Assignment 5 

Due Tuesday, January 29 at 11:20am on Canvas


Assignment 5.1: Collecting Student Data (10 pts)

  • The goal of this program is to collect student data and print it to the screen.
  • The program should first print out the message "Collecting Student Data!" and then move down two lines.
  • Your program should prompt the user for his or her GPA.
  • It should then ask for the student ID number of the user.
  • It should ask the user how many years he or she has attended De Anza.
  • Notice how the user input and the prompt are on THE SAME LINE.
  • Note that this program should use a Scanner to read in the data input by the user. Later, your program should display the data entered by the user in the format shown below.
  • Make sure to display the same blank lines in your output, as I show in my sample output.
  • Think carefully about what type of variables you will use to store each piece of information.
  • Will need input.nextInt() or input.nextDouble() to read in each piece of information?
  • Please include your name and section information in the block comment at the start of your program.
  • Name your class Data and upload Data.java to Canvas.
  • Your program output should look identical to the following (except for the user input which will vary):


Collecting Student Data!

Please enter your GPA: 3.5
Please enter your student ID number: 100066
Please enter the number of years you have attended De Anza: 2.5

3.5 is your GPA.
Your student ID number is 100066.
You have attended De Anza for 2.5 years.


Assignment 5.2: Applying Integer Division and Modulus (10 pts)

  • In Java dividing one integer by another truncates the remainder, which removes the decimal part. To compute the integer remainder, we use the remainder operator (%), also known as the modulus operator.
  • The % operator finds the remainder after division of one number by another. The Java expression a % b (pronounced a mod b) returns the remainder of the division of a by b if both numbers are positive. For example:
   3  r 1
2 ) 7
   -6
    1 remainder
  • For this assignment we will use both the division and remainder operators to extract single digits form an integer number.
  • Write a program that gets three numbers from the user and then sums:
    • the hundreds digit of the first number
    • with the tens digit of the second number and
    • the unit digit of the third number.
  • For example, the sum of the diagonal digits of the following three numbers is 3 because the numbers are all 1 on the diagonal as shown by the highlight.
    123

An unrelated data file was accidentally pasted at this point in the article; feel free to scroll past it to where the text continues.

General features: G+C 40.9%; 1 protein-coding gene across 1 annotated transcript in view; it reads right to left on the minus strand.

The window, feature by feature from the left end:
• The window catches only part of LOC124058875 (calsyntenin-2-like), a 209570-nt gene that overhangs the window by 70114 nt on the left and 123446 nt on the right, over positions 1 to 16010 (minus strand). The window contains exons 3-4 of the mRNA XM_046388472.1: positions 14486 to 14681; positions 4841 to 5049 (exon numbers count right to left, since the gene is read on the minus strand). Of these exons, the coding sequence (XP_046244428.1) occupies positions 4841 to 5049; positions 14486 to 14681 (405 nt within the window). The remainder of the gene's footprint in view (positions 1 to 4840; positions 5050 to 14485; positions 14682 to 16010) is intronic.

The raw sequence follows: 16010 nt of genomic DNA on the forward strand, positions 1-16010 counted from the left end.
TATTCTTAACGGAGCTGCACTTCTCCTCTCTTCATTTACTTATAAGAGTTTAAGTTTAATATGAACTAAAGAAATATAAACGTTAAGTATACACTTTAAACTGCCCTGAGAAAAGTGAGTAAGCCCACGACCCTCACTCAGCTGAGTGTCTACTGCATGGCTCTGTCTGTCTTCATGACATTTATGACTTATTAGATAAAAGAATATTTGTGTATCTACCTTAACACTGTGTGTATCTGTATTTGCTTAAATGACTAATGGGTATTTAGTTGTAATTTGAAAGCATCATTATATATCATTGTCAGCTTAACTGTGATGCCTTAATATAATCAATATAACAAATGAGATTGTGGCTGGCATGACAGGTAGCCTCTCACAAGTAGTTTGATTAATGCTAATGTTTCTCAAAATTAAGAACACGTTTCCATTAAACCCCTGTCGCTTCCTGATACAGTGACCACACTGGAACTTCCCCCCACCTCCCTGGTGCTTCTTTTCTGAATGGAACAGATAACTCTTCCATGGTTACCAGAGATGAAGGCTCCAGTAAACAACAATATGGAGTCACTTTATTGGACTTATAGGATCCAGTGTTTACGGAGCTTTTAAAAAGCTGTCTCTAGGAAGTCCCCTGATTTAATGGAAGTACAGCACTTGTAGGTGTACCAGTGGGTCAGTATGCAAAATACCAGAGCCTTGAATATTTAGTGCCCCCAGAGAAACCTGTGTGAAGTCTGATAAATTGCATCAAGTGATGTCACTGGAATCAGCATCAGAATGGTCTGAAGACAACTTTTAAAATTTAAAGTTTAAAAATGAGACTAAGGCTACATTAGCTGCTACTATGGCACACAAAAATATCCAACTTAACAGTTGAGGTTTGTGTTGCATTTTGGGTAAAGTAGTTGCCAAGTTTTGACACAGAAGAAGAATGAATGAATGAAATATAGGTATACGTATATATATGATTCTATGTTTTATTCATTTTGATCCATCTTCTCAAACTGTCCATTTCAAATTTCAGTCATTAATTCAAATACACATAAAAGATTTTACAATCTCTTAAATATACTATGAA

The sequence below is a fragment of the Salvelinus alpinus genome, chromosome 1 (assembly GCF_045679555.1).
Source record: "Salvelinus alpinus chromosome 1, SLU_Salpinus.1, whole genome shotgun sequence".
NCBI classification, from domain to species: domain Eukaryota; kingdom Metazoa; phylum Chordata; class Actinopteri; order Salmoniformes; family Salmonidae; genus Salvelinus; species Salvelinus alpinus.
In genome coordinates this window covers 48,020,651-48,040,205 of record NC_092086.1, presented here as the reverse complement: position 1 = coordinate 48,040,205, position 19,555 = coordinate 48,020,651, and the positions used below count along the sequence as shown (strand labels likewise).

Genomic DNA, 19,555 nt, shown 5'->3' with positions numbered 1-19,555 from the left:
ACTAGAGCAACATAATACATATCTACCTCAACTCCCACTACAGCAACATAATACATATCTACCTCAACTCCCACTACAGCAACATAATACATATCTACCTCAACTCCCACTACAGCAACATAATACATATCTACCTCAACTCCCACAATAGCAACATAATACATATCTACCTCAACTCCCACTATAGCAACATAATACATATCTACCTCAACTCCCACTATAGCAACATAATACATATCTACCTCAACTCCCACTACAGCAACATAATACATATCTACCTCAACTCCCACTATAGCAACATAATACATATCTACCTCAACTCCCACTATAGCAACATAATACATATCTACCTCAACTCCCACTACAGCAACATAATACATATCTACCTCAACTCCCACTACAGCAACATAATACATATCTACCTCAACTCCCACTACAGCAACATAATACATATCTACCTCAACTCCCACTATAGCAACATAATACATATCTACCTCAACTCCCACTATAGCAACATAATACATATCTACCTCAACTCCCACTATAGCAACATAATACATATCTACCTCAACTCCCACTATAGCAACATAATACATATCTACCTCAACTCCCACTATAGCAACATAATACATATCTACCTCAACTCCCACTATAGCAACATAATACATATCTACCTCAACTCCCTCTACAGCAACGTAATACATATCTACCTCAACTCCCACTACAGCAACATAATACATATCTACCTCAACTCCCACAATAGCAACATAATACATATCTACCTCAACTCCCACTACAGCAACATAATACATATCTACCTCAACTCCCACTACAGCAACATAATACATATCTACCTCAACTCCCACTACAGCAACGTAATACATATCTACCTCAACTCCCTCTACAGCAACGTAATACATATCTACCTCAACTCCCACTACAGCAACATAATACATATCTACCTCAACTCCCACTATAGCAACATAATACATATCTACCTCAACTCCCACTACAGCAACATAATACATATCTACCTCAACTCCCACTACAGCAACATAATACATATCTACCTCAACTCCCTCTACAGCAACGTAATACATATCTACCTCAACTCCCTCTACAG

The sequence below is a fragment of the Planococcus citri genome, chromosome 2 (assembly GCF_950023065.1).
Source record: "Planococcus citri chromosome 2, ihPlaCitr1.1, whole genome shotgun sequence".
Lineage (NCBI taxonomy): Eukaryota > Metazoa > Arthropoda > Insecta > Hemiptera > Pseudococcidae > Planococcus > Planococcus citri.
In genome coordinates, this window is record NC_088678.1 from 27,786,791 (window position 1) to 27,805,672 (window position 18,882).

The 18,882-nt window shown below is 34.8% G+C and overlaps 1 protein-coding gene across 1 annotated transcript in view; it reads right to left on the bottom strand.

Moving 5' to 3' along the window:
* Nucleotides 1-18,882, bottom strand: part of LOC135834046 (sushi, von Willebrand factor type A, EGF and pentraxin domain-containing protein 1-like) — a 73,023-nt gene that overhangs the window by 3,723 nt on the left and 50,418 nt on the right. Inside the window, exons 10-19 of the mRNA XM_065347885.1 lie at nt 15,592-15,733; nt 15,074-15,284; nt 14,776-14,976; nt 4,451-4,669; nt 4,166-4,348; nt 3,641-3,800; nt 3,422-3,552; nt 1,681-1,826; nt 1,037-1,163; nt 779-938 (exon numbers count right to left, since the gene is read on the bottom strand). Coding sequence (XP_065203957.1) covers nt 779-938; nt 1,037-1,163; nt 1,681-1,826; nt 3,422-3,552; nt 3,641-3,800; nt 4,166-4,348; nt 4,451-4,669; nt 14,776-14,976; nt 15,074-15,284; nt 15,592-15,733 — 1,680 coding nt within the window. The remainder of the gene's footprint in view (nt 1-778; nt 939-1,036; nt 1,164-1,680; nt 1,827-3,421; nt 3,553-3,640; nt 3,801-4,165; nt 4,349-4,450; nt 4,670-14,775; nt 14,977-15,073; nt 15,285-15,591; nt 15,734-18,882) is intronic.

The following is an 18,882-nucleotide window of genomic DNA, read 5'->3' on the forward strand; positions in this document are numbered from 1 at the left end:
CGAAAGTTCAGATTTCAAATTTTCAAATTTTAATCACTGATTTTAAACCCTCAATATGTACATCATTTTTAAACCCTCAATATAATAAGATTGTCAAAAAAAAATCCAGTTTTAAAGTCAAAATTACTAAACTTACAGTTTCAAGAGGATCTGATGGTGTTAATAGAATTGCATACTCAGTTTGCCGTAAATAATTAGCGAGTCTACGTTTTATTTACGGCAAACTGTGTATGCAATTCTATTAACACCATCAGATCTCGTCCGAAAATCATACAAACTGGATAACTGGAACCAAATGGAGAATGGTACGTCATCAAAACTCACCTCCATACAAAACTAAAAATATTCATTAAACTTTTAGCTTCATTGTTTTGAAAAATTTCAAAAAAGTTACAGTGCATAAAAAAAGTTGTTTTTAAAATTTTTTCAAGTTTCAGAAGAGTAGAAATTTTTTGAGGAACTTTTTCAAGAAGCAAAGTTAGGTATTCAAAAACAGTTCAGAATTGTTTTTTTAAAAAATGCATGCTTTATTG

416
    781
    
  • Name the source code file SumDiagonal.java and include all your code in this single file.
  • Be careful of the spelling, including capitalization, as you will lose points for a misspelled name. Naming is important in programming.
    Enter first number:  123
    Enter second number: 416
    Enter third number:  781
    Sum of diagonal digits is 3
    
    Enter first number:  123
    Enter second number: 456
    Enter third number:  789
    Sum of diagonal digits is 15
    
    Enter first number:  1234
    Enter second number: 56
    Enter third number:  789
    Sum of diagonal digits is 16
    
    Enter first number:  1
    Enter second number: 2
    Enter third number:  3
    Sum of diagonal digits is 3
    

    In the above example output, the user entered the values shown in aqua italics (for emphasis) to produce the output. Your program does NOT print the characters in aqua italics, nor does the user input appear in aqua italics.

    Notice the fourth example. Entering a 1 is the same as 001. Similarly, entering a 2 is the same as entering 002 and entering a 3 is the same as entering 003. Thus arranging the three numbers in a matrix of rows and columns shows us how the answer was derived.

    001
    002
    003
    
  • Ask the user for the three integer numbers, and no other input, as shown in the Example Run.
  • Use the division operator (/) and remainder operator (%) to extract digits from the numbers entered by the user.
  • Example Output: The input prompts and outputs of the program must look like the following for full credit, including the same order of input and same wording of the output. For the input shown you must get the same output. However, the output must change properly if the inputs are different.
  • After displaying the output, exit the program.
  • Do not use if-statements, strings or techniques we have not covered.
  • Submit SumDiagonal.java to Canvas when your program works as shown.

Assignment 5.3: Calculator Part 2 (10 pts)
  • We are going to create a calculator program using the math methods from the Math class.
  • Open a new Java class in Eclipse called Maths.java
  • Create a program that prompts the user to input a number, and then performs calculations on that number.
  • Your calculator is going to perform the following operations on that number:
    • Raise the number to the power of 2, 3, and 4 (square, cube, quartic)
    • Calculate the floor of the number
    • Calculate the ceiling of the number
    • Calculate the square root of the number
    • Calculate the natural log of the number (hint: use the log function)
  • Your program should give output as shown below when the user enters 2.5. However, if the user enters another number, the output should change.
  • When you are finished, upload your Maths.java file to Canvas.
Your output should look identical to the following (given the same user input):

Enter a number: 2.5
The square of 2.5 is: 6.25
The cube of 2.5 is: 15.625
The quartic (fourth power) of 2.5 is: 39.0625
The ceiling of 2.5 is: 3.0
The floor of 2.5 is: 2.0
The square root of 2.5 is: 1.58114
The natural log of 2.5 is: 0.916291